Since 2008, the number of low-income homeowners in the United States increased from 22.9 million for nearly 26 million in 2013. As homes become increasingly rundown due to deferred repairs, communities disintegrate and quality of life is compromised in ways that threaten health, family and the economic wellbeing of cities and towns. The impact on homeowners and their family is particularly severe.
Rebuilding Together, and public agencies are investing considerable resources—financial, technical and direct provision of services—to make homes safer and healthier, more energy efficient, and more accessible for low-income, elderly, disabled, and otherwise disadvantaged households. The result of these efforts is the preservation of badly-needed affordable housing opportunities, and the stabilization and revitalization of distressed neighborhoods. Read more from Harvard University’s Joint Center for Housing Studies study titled “The Role of Nonprofit Organizations and Public Programs in Promoting Rehabilitation and Repair Activity“.
- Affordable Housing
Affordable housing has been an important issue across the Washington region, and the economic troubles of the past few years have made the issue even more urgent and more complicated. Despite the effort of top county and state officials to accommodate its growing immigrant, working-class and elderly populations – Montgomery County struggles to keep pace. A simple yet often overlooked solution for addressing the housing needs of this population is to preserve the affordable housing stock in which these residents currently reside. The current economic climate, though improving, makes it incredibly difficult for many of our county’s most vulnerable residents to maintain or improve their current residences. If unkempt, these homes will deteriorate and their residents will be forced into a tight, unaffordable rental market. RTMC assists our region’s most vulnerable homeowners by keeping them living safely and independently in their homes.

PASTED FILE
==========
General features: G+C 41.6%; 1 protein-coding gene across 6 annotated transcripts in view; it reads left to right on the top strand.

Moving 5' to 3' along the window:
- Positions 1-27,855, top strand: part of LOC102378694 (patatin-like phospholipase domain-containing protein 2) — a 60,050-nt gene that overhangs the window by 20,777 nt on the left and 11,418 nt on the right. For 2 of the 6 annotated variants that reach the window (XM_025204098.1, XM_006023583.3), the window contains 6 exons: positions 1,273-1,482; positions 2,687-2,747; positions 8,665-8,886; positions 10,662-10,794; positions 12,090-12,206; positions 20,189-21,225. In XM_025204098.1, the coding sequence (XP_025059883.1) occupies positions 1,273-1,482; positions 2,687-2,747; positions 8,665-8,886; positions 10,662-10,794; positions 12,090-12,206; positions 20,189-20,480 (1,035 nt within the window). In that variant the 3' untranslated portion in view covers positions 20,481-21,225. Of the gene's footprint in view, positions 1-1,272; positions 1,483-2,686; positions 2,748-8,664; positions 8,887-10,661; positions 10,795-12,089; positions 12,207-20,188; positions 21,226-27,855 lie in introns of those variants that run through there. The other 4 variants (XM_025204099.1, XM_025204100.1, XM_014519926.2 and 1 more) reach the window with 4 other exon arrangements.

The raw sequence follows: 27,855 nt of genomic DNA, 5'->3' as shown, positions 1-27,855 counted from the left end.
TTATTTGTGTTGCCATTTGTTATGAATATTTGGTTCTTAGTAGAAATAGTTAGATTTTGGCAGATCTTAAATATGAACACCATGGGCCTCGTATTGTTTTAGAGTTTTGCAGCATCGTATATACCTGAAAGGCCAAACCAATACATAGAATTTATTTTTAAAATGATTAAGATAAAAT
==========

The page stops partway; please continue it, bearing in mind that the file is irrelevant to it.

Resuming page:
- Aging in Place
By large margins, most Americans say this wish to grow old in their own homes. Seniors should be able to find and retain housing that works for them. Too often, however, homeownership becomes unmanageable, and many seniors transition to assisted-care facilities. Outcomes often are as emotionally fraught as they are economically challenging with relentlessly escalating health-care costs.
- Healthy Housing
High-risk toxins associated with substandard housing range from lead to carbon monoxide, and from mold to disease associated with vermin and insects. Children and the elderly are particularly vulnerable. Yet fewer federal dollars and other resources are available for health and housing services.
- Housing for Children
Children from low-income families are more likely to be exposed to lead and mold. Nationwide, more than 1 million low-income households with children under the age of six have significant lead hazards in the home. Excess moisture likewise plagues low-income households, resulting in or exacerbating respiratory ailments and asthma. Unhealthy homes are a leading contributor to chronic illness in children that in turn can cause serious developmental and educational deficits.
At our 2014 National Conference, Rebuilding Together distributed a publication titled, Meeting Tomorrow’s Housing Challenges. This document contains statistical information that supports the work we do across the country and why it is so important. View the document here.